We always hear that ‘student learning’ should be part of teacher evaluations and that until recently that hasn’t been a factor at all, and now with value-added, despite its flaws, student learning is now becoming a factor.  I disagree.

Student learning is something that can only be measured indirectly.  It is not like we can hook students up to a scale in the beginning of the school year and then again at the end and easily measure what was learned.  We have to do it indirectly through different forms of assessment.  And teachers constantly assess students through in-class questions, though classwork assignments, though homework assignments, through quizzes, and through tests.  When a student ‘passes’ that teacher’s class, that means that the teacher believes that the student has demonstrated ‘learning.’  But what if the student fails the state test?  Does that mean that the teacher was lying or mistaken about the student learning he attests to?

Well, it really depends on how good the process of measuring learning based on the state tests are.  The first question is how accurate was the student’s initial abilities measured?  Imagine that I am taking a class on how to juggle three balls.  For an initial assessment, maybe they would have me start by just throwing one ball up and catching it in the other hand.  Then they would check different benchmarks including how many seconds I can juggle three balls which, presumably, would be zero before I took the class.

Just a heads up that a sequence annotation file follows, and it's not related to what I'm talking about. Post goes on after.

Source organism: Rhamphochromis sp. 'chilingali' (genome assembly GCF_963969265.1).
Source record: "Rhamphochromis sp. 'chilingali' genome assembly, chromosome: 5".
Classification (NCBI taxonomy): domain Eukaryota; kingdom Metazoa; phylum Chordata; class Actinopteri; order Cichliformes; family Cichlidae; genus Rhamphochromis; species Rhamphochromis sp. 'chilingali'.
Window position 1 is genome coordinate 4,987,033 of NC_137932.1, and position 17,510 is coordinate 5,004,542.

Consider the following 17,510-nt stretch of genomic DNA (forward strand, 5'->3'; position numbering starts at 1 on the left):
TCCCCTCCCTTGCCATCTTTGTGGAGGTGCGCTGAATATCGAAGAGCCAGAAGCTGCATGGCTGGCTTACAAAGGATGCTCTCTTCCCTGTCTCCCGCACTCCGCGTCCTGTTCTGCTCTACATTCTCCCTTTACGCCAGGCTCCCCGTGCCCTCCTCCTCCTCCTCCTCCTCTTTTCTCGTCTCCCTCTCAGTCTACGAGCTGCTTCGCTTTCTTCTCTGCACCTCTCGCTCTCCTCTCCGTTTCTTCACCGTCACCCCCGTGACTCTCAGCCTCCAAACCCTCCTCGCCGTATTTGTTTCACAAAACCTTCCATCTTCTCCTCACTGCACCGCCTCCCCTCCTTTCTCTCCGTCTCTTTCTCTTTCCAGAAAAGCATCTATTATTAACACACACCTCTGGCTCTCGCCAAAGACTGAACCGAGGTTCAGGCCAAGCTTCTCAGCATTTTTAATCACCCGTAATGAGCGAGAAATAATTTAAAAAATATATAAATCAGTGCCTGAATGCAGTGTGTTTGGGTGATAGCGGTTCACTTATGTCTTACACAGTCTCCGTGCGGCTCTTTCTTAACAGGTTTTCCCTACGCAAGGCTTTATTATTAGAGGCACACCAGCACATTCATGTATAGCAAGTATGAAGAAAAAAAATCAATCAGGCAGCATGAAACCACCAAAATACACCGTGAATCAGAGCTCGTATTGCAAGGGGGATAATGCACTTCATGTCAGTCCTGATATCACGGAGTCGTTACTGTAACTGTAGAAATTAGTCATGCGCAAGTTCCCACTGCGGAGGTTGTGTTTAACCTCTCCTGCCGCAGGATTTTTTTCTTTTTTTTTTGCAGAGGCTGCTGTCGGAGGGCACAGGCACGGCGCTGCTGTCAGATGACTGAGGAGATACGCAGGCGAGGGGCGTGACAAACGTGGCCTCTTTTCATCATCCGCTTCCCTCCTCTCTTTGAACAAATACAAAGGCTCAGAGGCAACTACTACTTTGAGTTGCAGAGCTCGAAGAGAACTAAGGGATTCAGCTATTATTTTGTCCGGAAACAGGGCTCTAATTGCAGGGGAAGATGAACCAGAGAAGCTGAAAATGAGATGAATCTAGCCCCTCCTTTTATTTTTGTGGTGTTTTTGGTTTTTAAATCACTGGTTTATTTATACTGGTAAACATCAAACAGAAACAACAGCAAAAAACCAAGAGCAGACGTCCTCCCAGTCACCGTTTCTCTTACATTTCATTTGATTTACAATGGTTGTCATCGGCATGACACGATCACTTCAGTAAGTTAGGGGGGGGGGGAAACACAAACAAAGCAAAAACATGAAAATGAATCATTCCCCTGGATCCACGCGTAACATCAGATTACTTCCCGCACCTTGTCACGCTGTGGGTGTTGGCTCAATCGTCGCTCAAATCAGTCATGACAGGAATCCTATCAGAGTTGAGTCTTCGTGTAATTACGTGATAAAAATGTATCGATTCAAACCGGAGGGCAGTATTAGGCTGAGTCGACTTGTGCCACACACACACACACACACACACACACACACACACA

Then I take the class.  I learn and practice my skills.  I learn to throw a ball up with my right hand consistently.  I learn to do the same with my left hand.  I learn to juggle one ball and become quite good at it.  I then move on to two balls.  Finally, I learn to juggle three balls, and, by the time the state test comes, I haven’t quite mastered it yet.

Now the state test just asks me to juggle three balls and measures the number of seconds I can do that for.  Despite all my ‘learning,’ I only juggle the three balls for five seconds, which is just five seconds longer than I could before I took the course.  To make matters worse, the computer calculated that I should be able to juggle for 30 seconds, so my teacher’s value-added is negative 25 seconds.

If the test was more thorough, I might be able to demonstrate all that I had learned.  I could have shown how I had developed a solid foundation with my consistent throws.  Also, though I was only able to juggle for five seconds, I might have been just a few days away from meeting the thirty second target.  As anyone who ever has learned to ride a bike will attest, there is a moment in learning, sometimes, where suddenly everything just ‘clicks.’  It is a great feeling when that happens for both teacher and student.  In almost everything I’ve ever taken lessons for:  Chess, piano, tennis, trumpet, there has always been this moment where my ability suddenly increases exponentially.  Then there are lessons, like the Salsa lessons I took with my wife, where I hadn’t reached that ‘moment’ where it all came together.  The course ended before I got a chance, but that does not mean that I wasn’t one or two lessons away from that.  Unfortunately, it is impossible to measure how far away a student is from that ‘clicking’ moment, and this is something that can never be predicted by the value-added computer.